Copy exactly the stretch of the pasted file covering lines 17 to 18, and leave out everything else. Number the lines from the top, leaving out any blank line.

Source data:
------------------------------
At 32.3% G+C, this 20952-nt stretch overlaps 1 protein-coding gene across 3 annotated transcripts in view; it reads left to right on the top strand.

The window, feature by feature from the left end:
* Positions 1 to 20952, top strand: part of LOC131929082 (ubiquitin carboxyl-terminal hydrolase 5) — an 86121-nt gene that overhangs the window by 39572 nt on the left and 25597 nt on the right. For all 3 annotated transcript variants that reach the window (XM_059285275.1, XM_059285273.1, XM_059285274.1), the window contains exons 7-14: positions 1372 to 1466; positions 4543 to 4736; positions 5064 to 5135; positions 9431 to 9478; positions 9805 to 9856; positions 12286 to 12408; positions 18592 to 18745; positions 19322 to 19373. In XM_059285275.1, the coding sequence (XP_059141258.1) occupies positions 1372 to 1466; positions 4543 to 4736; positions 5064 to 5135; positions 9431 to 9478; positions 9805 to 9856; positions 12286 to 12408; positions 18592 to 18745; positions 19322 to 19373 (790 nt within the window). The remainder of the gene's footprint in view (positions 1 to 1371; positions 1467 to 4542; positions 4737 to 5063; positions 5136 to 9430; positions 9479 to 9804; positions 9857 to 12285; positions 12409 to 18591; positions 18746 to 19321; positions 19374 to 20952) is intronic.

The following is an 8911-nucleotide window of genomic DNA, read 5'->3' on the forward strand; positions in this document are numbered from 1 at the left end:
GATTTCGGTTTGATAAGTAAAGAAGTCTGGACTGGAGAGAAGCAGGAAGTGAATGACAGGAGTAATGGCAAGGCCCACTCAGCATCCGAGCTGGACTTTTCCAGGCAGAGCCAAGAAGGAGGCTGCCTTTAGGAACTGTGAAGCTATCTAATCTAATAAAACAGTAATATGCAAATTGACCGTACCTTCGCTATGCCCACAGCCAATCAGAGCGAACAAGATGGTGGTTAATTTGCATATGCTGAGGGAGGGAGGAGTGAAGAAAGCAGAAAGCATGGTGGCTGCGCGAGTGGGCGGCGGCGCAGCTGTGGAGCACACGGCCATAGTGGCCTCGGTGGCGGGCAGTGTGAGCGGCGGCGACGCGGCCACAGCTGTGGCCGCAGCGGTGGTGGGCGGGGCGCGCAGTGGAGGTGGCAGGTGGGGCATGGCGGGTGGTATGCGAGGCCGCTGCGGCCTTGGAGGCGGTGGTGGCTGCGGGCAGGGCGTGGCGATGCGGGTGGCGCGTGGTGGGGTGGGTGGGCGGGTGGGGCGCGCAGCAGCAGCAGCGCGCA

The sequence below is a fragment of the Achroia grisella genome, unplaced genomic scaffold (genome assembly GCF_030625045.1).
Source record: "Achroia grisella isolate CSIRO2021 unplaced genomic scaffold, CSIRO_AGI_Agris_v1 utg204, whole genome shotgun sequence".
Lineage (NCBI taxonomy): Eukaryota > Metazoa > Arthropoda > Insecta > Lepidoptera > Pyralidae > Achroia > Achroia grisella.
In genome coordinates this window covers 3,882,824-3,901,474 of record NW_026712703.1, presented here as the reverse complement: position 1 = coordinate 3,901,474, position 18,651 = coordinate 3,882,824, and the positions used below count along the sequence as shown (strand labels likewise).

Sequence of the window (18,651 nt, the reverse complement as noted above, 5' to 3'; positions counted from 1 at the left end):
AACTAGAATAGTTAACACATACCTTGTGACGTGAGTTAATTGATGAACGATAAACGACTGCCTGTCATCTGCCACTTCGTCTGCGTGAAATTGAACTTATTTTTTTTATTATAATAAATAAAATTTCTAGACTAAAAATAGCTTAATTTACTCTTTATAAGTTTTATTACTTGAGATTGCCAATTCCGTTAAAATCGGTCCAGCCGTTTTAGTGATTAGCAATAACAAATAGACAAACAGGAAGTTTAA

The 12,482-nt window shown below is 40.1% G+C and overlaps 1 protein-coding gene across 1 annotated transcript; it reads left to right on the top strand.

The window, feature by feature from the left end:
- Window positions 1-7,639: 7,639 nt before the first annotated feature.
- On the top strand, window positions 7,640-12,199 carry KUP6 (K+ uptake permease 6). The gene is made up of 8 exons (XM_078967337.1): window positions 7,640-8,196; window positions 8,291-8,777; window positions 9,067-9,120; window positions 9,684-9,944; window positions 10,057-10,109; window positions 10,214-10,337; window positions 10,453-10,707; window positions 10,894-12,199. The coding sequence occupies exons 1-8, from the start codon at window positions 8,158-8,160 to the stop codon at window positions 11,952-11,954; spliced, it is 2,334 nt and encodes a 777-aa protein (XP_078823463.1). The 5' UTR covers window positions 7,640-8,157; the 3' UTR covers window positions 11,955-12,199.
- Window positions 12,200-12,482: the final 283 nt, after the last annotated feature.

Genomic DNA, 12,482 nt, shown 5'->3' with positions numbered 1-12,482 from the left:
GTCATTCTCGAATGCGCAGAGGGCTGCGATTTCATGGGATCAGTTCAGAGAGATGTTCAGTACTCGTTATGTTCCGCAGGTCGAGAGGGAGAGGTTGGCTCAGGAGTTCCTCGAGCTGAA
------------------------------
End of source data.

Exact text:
Genomic DNA, 12,482 nt, shown 5'->3' with positions numbered 1-12,482 from the left:
GTCATTCTCGAATGCGCAGAGGGCTGCGATTTCATGGGATCAGTTCAGAGAGATGTTCAGTACTCGTTATGTTCCGCAGGTCGAGAGGGAGAGGTTGGCTCAGGAGTTCCTCGAGCTGAA